ii. Can regulate conduct so long as it is a law of general application that only incidentally burdens religion.
iii. (SIDENOTE, don’t need to know for this class) Court does not never questions the validity of the belief just thee persons sincerity.
First Amendment: Religion

Free Exercise Clause
Limits on that power:

i. Prohibits laws respecting the establishment of the religions. Plain language: a law cannot favor or burden religion or a specific religious group.
ii. Analyze the regulation
1. Is there a sect preference.
2. No sect preference the, then valid if 1. Secular purpose, 2. Primary effect neither advances nor inhibits religion, 3. It does not promote excessive government entanglement with religion.
First Amendment: Religion

Establishment Clause
Limts on power:

a. (Start with this!)Whether the regulation is content based on content neutral. (sometimes it is both, so analyze both)
first amendment speech
limits on power:

content based regulations are presumptively unconstitutional and is subject to strict scrutiny. With strict scrutiny the burden of proof is on the government.
first amendment:

limits on speech:

show that it is narrowly tailored to achieve a compelling governmental interest and that is the least restrictive means.
first amendment:

limits on that power:

2. Violent speech are unprotected speech, violent speech and obscenity. We say that there is a governmental interest in disseminating these two types of speech.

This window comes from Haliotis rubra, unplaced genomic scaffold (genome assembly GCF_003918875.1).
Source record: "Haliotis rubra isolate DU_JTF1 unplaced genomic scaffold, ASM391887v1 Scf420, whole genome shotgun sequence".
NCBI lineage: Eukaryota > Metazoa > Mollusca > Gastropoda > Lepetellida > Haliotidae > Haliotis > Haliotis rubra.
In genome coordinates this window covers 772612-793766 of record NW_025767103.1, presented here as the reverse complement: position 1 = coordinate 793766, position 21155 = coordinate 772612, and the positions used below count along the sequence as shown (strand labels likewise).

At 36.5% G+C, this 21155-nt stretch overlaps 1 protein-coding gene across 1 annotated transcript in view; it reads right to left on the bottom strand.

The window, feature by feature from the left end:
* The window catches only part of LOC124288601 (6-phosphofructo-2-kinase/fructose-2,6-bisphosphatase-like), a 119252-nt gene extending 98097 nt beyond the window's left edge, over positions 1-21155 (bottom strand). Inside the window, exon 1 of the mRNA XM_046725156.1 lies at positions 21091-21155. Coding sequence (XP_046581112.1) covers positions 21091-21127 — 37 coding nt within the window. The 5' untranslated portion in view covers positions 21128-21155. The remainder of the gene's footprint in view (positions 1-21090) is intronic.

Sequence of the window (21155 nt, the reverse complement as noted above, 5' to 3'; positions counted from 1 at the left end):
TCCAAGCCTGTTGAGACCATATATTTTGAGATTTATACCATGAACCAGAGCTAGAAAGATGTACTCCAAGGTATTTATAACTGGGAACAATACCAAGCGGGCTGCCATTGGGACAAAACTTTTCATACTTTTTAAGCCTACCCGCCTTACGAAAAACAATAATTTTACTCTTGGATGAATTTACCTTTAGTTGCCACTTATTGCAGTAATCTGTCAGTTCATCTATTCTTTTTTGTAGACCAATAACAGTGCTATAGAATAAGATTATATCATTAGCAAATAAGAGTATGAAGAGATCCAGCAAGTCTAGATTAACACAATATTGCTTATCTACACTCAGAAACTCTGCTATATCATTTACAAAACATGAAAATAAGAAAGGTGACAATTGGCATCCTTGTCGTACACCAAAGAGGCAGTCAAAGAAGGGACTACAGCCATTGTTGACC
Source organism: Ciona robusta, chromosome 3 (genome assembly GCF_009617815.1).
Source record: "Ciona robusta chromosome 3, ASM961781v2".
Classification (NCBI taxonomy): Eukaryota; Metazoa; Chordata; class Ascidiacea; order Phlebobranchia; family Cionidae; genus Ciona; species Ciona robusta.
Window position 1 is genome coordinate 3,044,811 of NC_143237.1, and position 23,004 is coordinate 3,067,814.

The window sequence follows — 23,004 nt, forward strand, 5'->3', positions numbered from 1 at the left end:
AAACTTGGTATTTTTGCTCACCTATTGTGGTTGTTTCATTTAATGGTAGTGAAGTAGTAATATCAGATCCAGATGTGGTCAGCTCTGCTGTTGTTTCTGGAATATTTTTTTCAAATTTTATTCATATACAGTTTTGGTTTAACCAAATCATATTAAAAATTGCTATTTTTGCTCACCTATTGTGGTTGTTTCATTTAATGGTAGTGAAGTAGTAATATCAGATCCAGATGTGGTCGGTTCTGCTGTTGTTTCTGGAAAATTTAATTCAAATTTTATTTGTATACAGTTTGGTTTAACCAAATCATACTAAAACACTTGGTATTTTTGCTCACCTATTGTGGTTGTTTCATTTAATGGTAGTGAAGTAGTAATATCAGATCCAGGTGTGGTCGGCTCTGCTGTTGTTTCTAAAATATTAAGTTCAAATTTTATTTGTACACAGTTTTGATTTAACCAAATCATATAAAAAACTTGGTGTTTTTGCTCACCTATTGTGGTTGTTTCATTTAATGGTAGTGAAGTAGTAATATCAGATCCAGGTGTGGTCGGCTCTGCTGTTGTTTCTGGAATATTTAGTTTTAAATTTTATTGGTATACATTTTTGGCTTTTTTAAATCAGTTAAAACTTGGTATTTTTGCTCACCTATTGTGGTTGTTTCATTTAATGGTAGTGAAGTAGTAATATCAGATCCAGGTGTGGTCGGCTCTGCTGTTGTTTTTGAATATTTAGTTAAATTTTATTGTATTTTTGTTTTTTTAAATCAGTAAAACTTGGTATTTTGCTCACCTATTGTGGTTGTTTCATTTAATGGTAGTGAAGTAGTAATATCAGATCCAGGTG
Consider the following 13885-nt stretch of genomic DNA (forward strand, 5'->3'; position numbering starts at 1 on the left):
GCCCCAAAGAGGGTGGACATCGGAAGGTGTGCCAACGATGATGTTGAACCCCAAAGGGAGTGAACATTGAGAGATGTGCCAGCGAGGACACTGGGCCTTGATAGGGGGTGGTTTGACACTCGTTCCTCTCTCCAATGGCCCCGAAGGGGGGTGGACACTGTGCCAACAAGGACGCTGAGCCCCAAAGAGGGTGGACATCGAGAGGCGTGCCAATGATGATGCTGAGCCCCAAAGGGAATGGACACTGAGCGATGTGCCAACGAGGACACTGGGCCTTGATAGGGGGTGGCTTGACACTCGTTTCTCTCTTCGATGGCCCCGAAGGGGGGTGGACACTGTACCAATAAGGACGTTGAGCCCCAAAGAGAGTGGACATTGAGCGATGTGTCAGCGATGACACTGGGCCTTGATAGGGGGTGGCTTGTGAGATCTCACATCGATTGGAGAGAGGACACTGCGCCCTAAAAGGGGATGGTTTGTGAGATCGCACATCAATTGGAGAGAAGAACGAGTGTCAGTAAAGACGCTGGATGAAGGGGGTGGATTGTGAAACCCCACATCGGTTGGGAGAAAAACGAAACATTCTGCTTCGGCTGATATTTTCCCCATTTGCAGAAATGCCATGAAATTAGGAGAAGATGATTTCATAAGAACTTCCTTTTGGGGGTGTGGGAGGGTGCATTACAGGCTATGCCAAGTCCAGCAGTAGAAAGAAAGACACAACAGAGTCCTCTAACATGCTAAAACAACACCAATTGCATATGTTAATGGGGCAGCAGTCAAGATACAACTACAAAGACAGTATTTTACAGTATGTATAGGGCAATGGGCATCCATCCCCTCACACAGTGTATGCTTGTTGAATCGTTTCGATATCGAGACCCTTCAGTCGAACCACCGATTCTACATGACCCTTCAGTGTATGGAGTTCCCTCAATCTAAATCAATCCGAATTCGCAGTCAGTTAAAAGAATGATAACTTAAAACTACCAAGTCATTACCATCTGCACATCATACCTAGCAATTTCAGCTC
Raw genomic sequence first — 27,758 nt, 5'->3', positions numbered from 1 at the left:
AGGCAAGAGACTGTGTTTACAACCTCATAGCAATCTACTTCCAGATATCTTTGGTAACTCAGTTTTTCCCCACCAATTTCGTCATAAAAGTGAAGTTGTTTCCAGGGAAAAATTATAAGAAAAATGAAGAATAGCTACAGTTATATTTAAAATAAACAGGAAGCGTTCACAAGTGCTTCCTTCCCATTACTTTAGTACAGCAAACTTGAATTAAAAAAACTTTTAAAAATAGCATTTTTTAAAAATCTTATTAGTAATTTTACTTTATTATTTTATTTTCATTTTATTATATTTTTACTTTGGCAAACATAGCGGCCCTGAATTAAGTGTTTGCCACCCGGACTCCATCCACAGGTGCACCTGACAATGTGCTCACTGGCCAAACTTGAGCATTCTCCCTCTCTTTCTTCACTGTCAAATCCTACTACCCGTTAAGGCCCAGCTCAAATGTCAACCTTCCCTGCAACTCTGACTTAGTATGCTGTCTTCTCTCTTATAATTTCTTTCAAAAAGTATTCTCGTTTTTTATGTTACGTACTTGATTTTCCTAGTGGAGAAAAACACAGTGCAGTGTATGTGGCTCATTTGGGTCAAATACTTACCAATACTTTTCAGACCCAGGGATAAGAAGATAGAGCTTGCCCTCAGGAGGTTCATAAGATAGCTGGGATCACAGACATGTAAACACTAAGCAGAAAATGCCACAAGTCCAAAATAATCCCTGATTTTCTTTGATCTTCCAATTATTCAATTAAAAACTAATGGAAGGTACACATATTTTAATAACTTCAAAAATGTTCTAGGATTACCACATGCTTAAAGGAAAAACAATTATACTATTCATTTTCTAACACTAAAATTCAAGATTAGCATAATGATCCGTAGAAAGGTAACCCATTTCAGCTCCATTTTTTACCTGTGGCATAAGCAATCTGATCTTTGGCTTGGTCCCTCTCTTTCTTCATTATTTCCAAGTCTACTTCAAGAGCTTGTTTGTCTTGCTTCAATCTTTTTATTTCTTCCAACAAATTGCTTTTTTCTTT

speech violent speech
limits on that power:

speech is obscene if it describes or depicts sexual conduct that taken as a whole by the average person appeals to the prurient interest by the community standard, potentially offensive, within that community, lacks serious LAPS value under the national reasonable person standard.
first amendment:

obscenity speech
limits on that power:

Commercial speech that proposes an unlawful activity or is misleading or fraudulent is also entitled to that same low level of protection.
first amendment: speech

commercial speech
first amendment:

5. If it is not then the regulation must serve a substantial government interest, directly advance that interest, and narrowly tailored to serve that interest.
first amendment: speech
limits on power:

Regulating both substance and time place and manner where it happens. Time, place, manner restriction then explain why. Do I have a public form, limited public forum, or non public forum?
content nuetral
limits on power:

Historically open to speech related activities, that has not been historically open but there has been a practice or policy to open it on a permanent or limited basis.